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jobsheadThere is an excerpt of a Steve Jobs interview that has recently been making the rounds on Twitter. In it Jobs explains his frustration with the “disease” of thinking that 90% of success lies in “great ideas.”

The excerpt spoke to my experience in writing Where the Air Is Sweet. The germ of the book was a great idea: A real life story about ethnic cleansing that hadn’t been told countless times in books or movies or  magazine features.

And I’ve had aspiring writers to say to me on more than one occasion, “You’re so lucky you had a great story to tell. I wish I had that.” Apart from the ludicrous idea that having experienced displacement, trauma, poverty etc. etc. at a young age constitutes luck, this is patently ridiculous. There are lots of great stories out there. Shakespeare borrowed plots. They weren’t a big deal. His execution, on the other hand, was a very big deal. In other words, craftsmanship — art — demands  skill, effort and discipline.

I knew somewhere in my consciousness that I wanted to tell this story for about 20 years. I knew it had value and meaning for me, and I knew from the perspective of a reader of novels and as a journalist that it had story value. But it wasn’t until I began writing it, actually writing it, mapping it out, deciding what to include, how to express it, perspective and tense and themes, and engaging my brain and letting the story pull in the directions it wanted to pull that it became something. And this process of it “becoming something” — of creating — was magic. Characters went in directions I had not planned. Words flowed with a music I didn’t know I could express. Editors came into my life who helped shape a stronger book. I found energy and time to write when I had been convinced, 100% convinced, I  possessed very little of either.

In the words of Steve Jobs, the late master of ideas and their execution:


For years I’ve been an avid book buyer. Now with a novel on the market, I’m suddenly on the other side (though I continue to be an avid book buyer). So, if I was intrigued by the world of publishing, books and sales before, now I’m almost obsessed.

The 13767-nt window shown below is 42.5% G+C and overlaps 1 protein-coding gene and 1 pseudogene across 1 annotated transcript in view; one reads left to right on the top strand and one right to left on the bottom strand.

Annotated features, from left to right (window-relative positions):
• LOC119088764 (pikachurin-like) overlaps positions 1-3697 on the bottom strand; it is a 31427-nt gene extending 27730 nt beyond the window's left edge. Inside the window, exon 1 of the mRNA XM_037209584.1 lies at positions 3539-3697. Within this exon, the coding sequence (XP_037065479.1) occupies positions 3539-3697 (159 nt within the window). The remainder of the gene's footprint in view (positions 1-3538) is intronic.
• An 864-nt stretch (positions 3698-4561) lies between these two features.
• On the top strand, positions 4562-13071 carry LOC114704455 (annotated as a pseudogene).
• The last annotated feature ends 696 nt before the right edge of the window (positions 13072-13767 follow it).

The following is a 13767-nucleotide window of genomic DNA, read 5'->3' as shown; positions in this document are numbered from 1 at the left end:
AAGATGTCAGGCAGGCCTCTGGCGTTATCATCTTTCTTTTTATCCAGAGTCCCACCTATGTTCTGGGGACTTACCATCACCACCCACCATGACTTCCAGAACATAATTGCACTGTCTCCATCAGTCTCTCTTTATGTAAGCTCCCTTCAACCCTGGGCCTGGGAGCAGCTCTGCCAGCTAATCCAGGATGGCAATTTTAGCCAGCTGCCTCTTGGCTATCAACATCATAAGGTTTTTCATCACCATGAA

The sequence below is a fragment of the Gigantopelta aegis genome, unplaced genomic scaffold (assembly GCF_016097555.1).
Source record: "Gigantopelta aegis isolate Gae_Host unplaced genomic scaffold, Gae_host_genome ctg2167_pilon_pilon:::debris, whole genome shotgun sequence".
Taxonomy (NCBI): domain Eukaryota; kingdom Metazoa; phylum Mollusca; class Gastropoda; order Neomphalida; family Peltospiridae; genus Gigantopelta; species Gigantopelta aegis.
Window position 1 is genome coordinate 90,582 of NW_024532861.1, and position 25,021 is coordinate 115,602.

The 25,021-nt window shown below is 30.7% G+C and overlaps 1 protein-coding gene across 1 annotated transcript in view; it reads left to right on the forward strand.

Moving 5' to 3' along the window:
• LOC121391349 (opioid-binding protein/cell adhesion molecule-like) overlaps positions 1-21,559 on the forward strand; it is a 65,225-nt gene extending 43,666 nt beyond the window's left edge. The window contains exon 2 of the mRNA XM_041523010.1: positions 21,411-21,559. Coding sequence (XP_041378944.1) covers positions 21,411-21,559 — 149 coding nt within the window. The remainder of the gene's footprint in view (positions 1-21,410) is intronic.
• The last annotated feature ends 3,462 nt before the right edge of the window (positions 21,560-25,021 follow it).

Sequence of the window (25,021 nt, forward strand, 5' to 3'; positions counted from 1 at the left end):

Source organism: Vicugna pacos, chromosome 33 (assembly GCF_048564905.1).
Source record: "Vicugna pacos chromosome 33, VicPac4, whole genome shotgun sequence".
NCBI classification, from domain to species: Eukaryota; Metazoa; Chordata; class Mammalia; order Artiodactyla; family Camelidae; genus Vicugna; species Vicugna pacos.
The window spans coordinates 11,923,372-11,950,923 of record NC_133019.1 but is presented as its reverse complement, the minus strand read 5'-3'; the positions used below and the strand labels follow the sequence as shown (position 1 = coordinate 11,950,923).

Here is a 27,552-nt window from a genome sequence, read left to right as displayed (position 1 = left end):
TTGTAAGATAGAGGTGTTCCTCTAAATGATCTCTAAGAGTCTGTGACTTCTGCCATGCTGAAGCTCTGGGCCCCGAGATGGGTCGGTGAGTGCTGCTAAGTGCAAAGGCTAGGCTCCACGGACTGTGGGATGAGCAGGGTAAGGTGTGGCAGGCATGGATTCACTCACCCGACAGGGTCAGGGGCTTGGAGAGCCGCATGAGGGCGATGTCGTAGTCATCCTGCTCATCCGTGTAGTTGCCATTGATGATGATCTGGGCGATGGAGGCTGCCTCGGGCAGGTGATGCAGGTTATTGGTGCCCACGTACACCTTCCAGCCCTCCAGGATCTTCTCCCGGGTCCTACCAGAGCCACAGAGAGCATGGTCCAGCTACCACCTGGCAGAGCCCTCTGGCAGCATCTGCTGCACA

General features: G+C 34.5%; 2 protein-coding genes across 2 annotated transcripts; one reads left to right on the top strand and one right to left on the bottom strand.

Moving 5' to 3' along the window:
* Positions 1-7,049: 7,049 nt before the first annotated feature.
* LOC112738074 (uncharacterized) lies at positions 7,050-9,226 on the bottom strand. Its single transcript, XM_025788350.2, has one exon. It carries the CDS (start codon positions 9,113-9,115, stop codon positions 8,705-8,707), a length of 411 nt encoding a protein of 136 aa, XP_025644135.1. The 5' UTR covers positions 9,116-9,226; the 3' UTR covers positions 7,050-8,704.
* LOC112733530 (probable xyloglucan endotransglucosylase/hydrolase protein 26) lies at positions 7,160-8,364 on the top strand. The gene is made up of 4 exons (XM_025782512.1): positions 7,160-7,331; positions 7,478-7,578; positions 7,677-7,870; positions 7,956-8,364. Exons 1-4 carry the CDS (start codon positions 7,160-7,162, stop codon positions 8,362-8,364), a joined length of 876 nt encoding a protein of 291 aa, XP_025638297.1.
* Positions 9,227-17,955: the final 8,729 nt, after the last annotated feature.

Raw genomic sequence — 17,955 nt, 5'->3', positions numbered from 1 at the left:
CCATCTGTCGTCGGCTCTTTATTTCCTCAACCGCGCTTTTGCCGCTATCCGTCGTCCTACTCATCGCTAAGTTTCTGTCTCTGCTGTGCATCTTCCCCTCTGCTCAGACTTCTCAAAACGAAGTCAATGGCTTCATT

It’s a complex and rapidly evolving world. Luckily there are some well-informed people out there keeping tabs on what’s going on.

5 Valuable Charts That Show How  Publishing Is Changing, a blog post published on JaneFriedman.com, offers some fascinating information about how people buy books. I’ll attach my favourite chart here (if you click on the image you can see it on Jane’s site where it is easier to read):

Retailer share of booksBig

Here’s Jane’s takeaway from this graph:

“By the end of 2012, nearly half of US book sales (print + ebook) were happening online (eCommerce), which is primarily driven by Amazon. Notice how the large chain bookstore retail share drops from 31.5% to 18.7%, driven in part by the bankruptcy of Borders. While many people focus on the percentage of ebook sales (currently averaging about 30%), I’d argue it’s more important to keep tabs on where the majority of sales are happening, regardless of format. This directly affects the value proposition of traditional publishers (at least for now) and how books get discovered and/or purchased—increasingly online through tech giants such as Amazon, Google, Apple, etc.”